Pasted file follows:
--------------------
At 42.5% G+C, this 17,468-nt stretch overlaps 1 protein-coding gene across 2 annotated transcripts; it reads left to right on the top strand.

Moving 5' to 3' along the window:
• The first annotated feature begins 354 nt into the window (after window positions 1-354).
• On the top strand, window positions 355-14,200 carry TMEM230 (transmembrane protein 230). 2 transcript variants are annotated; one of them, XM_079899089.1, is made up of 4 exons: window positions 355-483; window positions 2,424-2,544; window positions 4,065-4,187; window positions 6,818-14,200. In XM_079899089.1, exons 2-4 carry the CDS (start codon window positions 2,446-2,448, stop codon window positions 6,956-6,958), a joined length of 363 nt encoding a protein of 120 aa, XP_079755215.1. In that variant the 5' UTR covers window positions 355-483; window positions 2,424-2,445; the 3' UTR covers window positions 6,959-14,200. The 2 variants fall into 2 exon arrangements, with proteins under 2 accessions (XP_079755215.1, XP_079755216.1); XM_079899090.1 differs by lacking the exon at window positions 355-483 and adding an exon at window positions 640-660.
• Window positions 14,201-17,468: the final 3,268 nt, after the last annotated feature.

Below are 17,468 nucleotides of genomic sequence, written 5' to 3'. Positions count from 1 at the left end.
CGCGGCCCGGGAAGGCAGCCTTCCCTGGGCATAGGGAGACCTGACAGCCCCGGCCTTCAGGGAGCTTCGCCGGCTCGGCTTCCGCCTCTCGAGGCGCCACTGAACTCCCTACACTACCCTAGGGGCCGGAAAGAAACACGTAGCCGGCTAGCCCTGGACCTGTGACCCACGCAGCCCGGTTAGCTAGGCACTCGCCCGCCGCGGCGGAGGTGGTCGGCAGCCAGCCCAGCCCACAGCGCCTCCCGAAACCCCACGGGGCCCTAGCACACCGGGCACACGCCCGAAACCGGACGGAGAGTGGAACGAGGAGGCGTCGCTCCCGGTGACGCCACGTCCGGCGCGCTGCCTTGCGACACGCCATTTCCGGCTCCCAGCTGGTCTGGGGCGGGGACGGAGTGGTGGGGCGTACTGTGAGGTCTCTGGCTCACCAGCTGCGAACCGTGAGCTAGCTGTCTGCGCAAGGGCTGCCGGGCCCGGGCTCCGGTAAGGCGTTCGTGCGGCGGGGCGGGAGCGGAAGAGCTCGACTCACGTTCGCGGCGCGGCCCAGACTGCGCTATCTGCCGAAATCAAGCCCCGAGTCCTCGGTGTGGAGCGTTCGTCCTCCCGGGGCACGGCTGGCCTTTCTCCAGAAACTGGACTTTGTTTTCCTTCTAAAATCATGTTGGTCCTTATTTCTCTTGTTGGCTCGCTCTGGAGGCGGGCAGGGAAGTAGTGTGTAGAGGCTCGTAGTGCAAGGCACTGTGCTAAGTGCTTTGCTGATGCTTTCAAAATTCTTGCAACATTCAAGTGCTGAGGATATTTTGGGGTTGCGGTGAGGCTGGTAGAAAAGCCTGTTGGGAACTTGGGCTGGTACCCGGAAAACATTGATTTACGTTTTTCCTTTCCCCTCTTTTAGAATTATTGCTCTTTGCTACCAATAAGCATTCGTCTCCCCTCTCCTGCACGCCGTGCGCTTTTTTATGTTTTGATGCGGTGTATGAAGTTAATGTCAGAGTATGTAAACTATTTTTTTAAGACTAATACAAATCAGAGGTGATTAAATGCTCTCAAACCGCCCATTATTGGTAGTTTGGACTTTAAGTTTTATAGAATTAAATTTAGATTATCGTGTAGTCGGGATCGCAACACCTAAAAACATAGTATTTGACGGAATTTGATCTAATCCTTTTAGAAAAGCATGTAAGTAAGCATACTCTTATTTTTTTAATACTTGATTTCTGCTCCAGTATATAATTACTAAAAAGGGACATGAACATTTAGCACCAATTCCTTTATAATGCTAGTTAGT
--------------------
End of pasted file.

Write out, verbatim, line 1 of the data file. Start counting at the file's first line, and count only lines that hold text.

At 42.5% G+C, this 17,468-nt stretch overlaps 1 protein-coding gene across 2 annotated transcripts; it reads left to right on the top strand.